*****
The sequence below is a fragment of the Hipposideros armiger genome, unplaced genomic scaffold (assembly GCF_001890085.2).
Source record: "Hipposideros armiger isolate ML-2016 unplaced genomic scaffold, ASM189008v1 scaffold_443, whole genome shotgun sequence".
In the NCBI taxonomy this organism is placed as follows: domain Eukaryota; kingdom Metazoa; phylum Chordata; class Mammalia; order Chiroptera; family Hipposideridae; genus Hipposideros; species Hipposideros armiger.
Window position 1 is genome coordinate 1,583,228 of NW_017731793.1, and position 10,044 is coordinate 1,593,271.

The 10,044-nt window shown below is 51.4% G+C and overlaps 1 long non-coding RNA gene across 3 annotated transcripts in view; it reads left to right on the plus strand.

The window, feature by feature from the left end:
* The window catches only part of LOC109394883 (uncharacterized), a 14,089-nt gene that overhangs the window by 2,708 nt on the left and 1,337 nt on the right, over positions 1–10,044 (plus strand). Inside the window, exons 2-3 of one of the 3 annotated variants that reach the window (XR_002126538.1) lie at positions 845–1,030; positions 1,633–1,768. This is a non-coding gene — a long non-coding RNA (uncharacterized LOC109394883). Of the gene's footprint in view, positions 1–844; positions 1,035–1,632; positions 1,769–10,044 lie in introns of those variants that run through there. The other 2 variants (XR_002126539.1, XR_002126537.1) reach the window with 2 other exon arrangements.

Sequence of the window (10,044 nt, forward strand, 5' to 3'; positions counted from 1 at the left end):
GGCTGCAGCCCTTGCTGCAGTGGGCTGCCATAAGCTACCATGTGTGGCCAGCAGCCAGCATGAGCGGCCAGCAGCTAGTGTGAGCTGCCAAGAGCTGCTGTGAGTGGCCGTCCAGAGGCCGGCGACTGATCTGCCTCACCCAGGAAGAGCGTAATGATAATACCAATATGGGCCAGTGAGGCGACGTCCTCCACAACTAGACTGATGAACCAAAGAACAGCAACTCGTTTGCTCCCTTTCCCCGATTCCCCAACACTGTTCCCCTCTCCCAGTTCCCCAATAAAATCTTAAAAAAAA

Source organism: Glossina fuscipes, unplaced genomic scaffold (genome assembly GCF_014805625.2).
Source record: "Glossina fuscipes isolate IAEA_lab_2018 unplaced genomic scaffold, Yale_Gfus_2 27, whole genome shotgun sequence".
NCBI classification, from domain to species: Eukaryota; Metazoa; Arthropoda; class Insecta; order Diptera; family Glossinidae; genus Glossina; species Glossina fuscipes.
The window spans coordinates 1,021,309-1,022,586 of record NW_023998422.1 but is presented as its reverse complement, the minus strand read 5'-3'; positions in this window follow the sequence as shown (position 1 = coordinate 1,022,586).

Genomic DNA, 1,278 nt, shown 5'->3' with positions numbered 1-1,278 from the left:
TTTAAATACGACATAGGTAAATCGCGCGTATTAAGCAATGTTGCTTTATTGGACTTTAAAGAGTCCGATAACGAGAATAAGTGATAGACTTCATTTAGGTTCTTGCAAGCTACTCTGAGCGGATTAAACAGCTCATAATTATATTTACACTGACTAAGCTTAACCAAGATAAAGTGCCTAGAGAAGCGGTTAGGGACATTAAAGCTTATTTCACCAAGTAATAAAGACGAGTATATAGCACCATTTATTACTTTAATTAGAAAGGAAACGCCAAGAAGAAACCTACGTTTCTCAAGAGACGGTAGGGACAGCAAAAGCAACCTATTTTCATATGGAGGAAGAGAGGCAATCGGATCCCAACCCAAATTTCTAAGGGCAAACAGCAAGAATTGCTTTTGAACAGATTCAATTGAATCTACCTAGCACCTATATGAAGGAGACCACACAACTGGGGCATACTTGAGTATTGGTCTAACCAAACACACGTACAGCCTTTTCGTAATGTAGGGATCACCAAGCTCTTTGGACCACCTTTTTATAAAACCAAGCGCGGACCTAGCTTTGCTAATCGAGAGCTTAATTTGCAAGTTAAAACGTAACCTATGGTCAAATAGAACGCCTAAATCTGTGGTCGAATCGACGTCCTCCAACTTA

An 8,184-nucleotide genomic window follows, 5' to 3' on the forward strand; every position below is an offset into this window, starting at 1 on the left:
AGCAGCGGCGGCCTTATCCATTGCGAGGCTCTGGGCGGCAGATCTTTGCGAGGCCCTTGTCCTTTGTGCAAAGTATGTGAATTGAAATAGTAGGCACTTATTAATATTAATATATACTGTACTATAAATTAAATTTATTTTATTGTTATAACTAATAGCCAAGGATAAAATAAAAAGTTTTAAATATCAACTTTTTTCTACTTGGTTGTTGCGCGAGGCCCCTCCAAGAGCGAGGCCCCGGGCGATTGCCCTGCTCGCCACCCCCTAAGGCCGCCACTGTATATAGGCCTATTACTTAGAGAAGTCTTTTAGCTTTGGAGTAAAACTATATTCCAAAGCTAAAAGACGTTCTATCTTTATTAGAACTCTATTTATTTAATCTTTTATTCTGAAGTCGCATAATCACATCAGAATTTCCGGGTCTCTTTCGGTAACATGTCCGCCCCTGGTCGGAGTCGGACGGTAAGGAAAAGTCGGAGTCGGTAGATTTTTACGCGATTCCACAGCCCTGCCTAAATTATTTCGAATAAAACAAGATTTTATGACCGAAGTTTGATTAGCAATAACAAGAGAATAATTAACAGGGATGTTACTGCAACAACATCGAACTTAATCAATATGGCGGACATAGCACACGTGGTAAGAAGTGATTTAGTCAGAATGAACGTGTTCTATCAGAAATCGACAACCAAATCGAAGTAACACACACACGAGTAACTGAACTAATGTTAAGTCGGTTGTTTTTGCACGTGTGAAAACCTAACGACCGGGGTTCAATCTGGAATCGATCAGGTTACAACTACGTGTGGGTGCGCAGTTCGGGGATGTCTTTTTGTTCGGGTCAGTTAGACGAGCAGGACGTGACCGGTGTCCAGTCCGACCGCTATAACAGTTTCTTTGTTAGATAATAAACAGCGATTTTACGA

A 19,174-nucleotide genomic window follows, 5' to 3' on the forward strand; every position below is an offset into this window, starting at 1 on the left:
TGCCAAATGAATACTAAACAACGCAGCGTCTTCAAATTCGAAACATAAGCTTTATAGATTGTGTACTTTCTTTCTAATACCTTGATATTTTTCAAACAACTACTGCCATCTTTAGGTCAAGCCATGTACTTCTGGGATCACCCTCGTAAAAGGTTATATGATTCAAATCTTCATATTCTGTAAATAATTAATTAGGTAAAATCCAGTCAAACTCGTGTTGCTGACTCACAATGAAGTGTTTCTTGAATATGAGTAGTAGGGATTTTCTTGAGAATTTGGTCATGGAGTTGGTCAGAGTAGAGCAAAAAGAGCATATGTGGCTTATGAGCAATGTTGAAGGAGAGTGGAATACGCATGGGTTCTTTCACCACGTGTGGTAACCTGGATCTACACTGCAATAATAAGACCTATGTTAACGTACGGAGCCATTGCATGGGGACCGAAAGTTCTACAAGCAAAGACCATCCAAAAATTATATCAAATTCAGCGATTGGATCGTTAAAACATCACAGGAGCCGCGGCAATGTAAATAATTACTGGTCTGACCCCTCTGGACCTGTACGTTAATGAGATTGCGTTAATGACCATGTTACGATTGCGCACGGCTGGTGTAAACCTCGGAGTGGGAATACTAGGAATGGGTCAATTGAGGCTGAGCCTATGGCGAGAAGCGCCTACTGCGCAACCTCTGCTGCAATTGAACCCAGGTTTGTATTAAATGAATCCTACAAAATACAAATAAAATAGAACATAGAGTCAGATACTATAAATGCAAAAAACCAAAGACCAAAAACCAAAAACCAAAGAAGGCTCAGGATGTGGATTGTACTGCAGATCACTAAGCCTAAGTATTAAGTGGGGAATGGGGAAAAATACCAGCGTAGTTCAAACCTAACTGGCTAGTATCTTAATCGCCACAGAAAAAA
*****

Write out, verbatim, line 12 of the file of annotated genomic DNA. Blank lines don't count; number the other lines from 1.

NCBI classification, from domain to species: Eukaryota; Metazoa; Arthropoda; class Insecta; order Diptera; family Glossinidae; genus Glossina; species Glossina fuscipes.